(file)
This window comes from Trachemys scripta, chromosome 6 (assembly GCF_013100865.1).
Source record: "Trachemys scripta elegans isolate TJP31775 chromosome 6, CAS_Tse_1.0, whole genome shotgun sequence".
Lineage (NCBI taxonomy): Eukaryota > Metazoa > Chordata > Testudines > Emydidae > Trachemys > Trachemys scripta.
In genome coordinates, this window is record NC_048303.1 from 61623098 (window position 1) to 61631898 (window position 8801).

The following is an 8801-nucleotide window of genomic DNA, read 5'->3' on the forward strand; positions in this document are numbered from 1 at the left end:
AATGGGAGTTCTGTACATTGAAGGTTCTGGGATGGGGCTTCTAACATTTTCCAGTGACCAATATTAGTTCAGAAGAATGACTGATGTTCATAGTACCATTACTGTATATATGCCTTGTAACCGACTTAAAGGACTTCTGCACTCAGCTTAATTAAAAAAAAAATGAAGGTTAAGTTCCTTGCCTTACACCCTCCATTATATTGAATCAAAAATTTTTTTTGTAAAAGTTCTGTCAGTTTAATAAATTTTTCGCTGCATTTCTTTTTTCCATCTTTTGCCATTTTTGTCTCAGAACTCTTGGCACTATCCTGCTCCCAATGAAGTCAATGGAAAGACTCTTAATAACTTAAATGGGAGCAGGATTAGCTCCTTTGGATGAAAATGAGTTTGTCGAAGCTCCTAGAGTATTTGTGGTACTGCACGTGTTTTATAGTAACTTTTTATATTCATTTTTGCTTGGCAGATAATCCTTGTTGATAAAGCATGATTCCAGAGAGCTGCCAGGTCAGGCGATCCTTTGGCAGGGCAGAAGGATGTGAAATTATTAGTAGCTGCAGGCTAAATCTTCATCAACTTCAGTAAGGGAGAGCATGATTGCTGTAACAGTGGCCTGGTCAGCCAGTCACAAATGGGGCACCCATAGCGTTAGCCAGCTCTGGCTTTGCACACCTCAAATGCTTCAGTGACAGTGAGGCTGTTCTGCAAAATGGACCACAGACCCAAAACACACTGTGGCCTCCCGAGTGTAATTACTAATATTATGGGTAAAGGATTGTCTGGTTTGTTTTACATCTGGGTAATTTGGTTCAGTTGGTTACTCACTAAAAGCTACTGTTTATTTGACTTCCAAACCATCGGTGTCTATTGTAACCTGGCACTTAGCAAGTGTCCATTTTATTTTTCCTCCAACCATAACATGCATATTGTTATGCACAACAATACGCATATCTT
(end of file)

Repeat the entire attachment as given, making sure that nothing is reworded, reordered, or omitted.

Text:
This window comes from Trachemys scripta, chromosome 6 (assembly GCF_013100865.1).
Source record: "Trachemys scripta elegans isolate TJP31775 chromosome 6, CAS_Tse_1.0, whole genome shotgun sequence".
Lineage (NCBI taxonomy): Eukaryota > Metazoa > Chordata > Testudines > Emydidae > Trachemys > Trachemys scripta.
In genome coordinates, this window is record NC_048303.1 from 61623098 (window position 1) to 61631898 (window position 8801).

The following is an 8801-nucleotide window of genomic DNA, read 5'->3' on the forward strand; positions in this document are numbered from 1 at the left end:
AATGGGAGTTCTGTACATTGAAGGTTCTGGGATGGGGCTTCTAACATTTTCCAGTGACCAATATTAGTTCAGAAGAATGACTGATGTTCATAGTACCATTACTGTATATATGCCTTGTAACCGACTTAAAGGACTTCTGCACTCAGCTTAATTAAAAAAAAAATGAAGGTTAAGTTCCTTGCCTTACACCCTCCATTATATTGAATCAAAAATTTTTTTTGTAAAAGTTCTGTCAGTTTAATAAATTTTTCGCTGCATTTCTTTTTTCCATCTTTTGCCATTTTTGTCTCAGAACTCTTGGCACTATCCTGCTCCCAATGAAGTCAATGGAAAGACTCTTAATAACTTAAATGGGAGCAGGATTAGCTCCTTTGGATGAAAATGAGTTTGTCGAAGCTCCTAGAGTATTTGTGGTACTGCACGTGTTTTATAGTAACTTTTTATATTCATTTTTGCTTGGCAGATAATCCTTGTTGATAAAGCATGATTCCAGAGAGCTGCCAGGTCAGGCGATCCTTTGGCAGGGCAGAAGGATGTGAAATTATTAGTAGCTGCAGGCTAAATCTTCATCAACTTCAGTAAGGGAGAGCATGATTGCTGTAACAGTGGCCTGGTCAGCCAGTCACAAATGGGGCACCCATAGCGTTAGCCAGCTCTGGCTTTGCACACCTCAAATGCTTCAGTGACAGTGAGGCTGTTCTGCAAAATGGACCACAGACCCAAAACACACTGTGGCCTCCCGAGTGTAATTACTAATATTATGGGTAAAGGATTGTCTGGTTTGTTTTACATCTGGGTAATTTGGTTCAGTTGGTTACTCACTAAAAGCTACTGTTTATTTGACTTCCAAACCATCGGTGTCTATTGTAACCTGGCACTTAGCAAGTGTCCATTTTATTTTTCCTCCAACCATAACATGCATATTGTTATGCACAACAATACGCATATCTT